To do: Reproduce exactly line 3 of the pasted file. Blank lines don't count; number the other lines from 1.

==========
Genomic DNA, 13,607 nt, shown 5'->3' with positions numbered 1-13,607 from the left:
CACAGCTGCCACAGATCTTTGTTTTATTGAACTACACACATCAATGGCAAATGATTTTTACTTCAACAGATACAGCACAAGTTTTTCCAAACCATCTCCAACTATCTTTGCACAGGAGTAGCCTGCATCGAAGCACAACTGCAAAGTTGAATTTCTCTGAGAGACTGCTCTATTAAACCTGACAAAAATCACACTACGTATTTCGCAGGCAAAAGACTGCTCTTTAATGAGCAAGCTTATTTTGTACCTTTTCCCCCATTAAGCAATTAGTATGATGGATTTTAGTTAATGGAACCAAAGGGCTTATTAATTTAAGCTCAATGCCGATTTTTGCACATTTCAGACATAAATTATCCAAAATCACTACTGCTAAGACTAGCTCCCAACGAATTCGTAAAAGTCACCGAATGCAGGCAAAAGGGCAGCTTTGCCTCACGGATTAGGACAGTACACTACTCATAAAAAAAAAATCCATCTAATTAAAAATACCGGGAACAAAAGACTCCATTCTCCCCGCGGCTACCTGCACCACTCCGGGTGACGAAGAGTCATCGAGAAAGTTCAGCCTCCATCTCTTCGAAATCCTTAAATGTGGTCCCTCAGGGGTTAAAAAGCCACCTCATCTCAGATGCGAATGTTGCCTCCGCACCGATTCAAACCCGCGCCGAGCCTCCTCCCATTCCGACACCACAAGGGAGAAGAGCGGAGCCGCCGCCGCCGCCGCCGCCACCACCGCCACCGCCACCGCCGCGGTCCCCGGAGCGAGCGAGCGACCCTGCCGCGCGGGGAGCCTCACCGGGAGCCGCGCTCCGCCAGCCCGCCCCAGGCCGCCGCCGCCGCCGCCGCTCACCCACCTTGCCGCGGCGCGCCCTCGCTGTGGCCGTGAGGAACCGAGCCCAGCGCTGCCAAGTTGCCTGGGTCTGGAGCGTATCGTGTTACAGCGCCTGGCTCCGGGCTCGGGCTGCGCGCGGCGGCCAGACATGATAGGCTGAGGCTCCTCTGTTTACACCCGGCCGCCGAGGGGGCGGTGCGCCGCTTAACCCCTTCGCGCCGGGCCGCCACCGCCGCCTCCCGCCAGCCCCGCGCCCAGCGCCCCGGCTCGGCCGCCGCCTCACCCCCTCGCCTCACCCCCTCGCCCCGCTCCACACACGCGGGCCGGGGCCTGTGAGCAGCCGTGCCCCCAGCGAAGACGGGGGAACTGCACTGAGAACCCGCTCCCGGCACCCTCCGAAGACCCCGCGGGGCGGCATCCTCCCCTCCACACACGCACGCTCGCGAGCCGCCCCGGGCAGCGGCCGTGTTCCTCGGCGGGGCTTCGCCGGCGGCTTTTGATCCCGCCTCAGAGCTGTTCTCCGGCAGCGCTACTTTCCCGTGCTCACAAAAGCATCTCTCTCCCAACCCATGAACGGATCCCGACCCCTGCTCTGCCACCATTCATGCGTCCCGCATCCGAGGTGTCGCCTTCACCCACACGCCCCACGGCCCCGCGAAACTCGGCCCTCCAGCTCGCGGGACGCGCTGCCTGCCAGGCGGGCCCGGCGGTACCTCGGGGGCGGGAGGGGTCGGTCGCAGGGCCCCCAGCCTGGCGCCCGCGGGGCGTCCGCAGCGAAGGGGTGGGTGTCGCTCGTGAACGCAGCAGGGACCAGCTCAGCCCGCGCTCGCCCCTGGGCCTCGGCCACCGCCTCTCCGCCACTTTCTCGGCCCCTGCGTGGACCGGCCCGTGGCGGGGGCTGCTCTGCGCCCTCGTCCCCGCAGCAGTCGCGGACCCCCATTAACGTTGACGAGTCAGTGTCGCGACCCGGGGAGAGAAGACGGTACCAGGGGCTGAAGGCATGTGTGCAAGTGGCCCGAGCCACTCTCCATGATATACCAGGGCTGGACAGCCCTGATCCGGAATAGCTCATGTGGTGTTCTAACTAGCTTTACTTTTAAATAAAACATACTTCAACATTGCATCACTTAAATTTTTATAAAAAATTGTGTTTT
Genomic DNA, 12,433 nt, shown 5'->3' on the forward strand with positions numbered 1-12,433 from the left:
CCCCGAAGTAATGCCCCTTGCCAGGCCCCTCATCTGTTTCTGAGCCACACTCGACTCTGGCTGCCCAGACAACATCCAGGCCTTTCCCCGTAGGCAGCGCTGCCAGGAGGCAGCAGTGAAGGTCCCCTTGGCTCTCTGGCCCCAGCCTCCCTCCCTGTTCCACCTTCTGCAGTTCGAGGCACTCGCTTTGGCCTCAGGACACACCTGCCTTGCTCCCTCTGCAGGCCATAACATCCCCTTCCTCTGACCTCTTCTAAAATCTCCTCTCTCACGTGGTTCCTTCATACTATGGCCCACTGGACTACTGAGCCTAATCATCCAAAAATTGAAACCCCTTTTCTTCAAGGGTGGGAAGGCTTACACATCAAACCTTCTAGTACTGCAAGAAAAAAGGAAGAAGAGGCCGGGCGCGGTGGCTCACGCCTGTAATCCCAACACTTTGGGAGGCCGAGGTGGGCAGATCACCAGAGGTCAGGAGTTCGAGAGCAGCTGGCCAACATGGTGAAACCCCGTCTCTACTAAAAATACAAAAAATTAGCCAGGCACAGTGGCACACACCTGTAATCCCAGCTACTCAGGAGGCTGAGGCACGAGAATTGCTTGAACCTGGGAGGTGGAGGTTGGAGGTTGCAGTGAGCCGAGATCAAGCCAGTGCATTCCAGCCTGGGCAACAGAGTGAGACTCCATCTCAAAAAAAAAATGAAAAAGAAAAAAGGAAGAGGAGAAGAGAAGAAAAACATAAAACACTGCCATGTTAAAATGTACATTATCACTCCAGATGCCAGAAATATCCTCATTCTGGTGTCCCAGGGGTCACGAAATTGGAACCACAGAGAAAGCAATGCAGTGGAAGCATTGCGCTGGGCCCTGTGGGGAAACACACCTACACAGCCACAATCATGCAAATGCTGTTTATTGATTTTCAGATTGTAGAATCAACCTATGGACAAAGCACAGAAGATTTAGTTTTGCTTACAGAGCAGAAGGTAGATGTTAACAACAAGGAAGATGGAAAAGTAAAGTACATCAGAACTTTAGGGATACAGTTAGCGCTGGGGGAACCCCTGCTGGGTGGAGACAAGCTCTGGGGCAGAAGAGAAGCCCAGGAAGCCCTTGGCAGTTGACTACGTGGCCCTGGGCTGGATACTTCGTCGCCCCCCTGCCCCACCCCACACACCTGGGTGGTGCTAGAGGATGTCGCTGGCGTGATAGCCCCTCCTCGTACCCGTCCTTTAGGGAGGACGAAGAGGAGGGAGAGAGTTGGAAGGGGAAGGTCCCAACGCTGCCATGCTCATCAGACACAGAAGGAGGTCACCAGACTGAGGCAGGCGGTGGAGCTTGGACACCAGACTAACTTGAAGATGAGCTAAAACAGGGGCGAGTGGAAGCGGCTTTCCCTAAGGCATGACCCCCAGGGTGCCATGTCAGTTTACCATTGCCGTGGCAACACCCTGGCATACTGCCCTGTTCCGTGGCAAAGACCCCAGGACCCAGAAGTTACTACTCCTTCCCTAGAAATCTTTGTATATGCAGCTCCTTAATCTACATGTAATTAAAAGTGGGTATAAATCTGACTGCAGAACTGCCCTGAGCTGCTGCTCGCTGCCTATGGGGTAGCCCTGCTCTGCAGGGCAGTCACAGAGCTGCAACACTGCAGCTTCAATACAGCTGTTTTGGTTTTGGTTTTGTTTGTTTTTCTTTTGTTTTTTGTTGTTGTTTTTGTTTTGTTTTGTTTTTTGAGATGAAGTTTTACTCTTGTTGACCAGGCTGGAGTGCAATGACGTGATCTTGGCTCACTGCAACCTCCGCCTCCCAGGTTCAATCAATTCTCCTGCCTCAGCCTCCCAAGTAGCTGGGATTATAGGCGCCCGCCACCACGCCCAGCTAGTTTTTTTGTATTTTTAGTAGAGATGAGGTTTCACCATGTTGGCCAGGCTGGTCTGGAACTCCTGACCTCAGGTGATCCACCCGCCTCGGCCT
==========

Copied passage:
Genomic DNA, 12,433 nt, shown 5'->3' on the forward strand with positions numbered 1-12,433 from the left: